Chemokine receptors – one of the key targets implicated in inflammation diseases, cancer pathology and viral infections. Chemokines are a family of small proteins inducing directed cell migration via specific chemokine receptors, which play important roles in a variety of biological and pathological processes. Therapeutic strategies based on modulation of chemokine receptor pathways were reported to be promising clinical strategies in the treatment of inflammatory diseases, such as multiple sclerosis and atherosclerosis, psoriasis, inflammatory skin diseases and atopic dermatitis, as well as viral infections, including HIV. Chemokine involvement is not limited to immunity and inflammation. Recent studies have clearly demonstrated that chemokines and chemokine receptors are produced by many different cell types, including tumor cells.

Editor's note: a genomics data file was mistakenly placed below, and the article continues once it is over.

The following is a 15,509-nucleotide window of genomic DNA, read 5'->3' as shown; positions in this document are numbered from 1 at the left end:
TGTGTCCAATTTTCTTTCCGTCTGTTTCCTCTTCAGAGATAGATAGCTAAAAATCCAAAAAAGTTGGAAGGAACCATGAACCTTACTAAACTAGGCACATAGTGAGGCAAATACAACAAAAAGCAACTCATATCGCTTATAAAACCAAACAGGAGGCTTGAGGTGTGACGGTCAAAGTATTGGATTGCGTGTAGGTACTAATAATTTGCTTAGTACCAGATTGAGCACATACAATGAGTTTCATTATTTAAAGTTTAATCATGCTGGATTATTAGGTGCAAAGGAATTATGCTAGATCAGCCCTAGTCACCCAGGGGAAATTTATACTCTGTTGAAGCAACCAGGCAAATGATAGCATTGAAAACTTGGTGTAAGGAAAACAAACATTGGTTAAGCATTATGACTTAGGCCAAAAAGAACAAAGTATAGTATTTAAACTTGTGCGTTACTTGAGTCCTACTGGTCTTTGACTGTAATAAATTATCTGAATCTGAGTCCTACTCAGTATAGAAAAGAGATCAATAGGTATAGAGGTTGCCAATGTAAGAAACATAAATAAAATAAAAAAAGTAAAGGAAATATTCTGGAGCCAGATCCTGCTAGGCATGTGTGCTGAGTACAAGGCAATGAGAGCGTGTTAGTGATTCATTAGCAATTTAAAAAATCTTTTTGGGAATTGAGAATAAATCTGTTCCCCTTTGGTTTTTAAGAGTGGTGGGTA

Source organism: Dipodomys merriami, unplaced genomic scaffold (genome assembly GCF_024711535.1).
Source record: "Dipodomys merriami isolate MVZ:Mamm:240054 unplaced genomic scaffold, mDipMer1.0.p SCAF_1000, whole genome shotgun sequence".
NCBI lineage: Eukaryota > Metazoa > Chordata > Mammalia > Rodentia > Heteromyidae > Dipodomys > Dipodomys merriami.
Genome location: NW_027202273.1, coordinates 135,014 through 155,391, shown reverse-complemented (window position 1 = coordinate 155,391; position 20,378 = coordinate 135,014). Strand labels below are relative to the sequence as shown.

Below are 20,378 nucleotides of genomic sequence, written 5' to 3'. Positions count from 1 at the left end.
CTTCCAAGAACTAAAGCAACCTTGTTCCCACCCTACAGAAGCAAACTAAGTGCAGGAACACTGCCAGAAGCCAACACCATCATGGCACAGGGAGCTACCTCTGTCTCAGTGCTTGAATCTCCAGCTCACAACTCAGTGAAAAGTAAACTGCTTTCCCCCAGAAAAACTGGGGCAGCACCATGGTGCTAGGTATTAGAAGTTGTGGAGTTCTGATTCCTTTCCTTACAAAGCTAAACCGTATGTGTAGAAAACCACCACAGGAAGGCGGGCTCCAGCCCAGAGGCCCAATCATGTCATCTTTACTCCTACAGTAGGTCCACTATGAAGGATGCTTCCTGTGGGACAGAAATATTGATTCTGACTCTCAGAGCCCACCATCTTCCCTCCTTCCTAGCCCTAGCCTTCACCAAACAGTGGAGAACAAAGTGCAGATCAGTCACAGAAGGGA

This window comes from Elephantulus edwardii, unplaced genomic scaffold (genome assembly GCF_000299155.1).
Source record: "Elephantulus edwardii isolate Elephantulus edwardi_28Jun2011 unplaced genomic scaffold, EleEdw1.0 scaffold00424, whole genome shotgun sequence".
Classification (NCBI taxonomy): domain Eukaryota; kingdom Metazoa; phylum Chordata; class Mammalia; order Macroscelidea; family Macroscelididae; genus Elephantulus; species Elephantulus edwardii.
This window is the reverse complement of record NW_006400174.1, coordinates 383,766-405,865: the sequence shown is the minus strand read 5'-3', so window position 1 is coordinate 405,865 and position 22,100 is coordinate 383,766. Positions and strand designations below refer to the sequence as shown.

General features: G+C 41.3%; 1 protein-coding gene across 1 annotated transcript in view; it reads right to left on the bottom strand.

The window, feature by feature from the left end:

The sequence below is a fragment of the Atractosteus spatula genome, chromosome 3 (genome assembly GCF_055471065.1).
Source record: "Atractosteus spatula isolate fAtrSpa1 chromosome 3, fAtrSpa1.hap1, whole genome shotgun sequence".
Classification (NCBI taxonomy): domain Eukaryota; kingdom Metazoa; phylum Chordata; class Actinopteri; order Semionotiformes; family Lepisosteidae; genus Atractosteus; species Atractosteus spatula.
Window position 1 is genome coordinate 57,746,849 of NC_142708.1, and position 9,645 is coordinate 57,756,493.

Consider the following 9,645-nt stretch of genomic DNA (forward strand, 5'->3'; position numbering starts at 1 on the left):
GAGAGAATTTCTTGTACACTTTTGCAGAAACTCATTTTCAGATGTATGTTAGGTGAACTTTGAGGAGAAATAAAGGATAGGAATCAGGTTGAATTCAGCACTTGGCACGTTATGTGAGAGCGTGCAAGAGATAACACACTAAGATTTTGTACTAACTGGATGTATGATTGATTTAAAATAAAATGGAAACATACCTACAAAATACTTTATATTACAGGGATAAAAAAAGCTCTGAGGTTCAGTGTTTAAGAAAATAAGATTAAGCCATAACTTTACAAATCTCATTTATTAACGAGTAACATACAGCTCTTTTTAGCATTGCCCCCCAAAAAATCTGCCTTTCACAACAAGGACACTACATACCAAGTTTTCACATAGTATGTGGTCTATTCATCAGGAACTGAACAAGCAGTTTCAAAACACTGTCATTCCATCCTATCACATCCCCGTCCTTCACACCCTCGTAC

Ligand-receptor relationships within the chemokine superfamily are extremely complex. The receptors have been operationally subdivided according to the complexity of their relationships to ligands into various groups. Chemokine receptors, like all members of the GPCR superfamily, mediate signal transduction through specific G-proteins. Although chemokine receptors are morphologically similar to many other 7-TMS receptors, they have several unique structural signatures such as the amino acid sequence DRYLAIV in the second intracellular loop domain.
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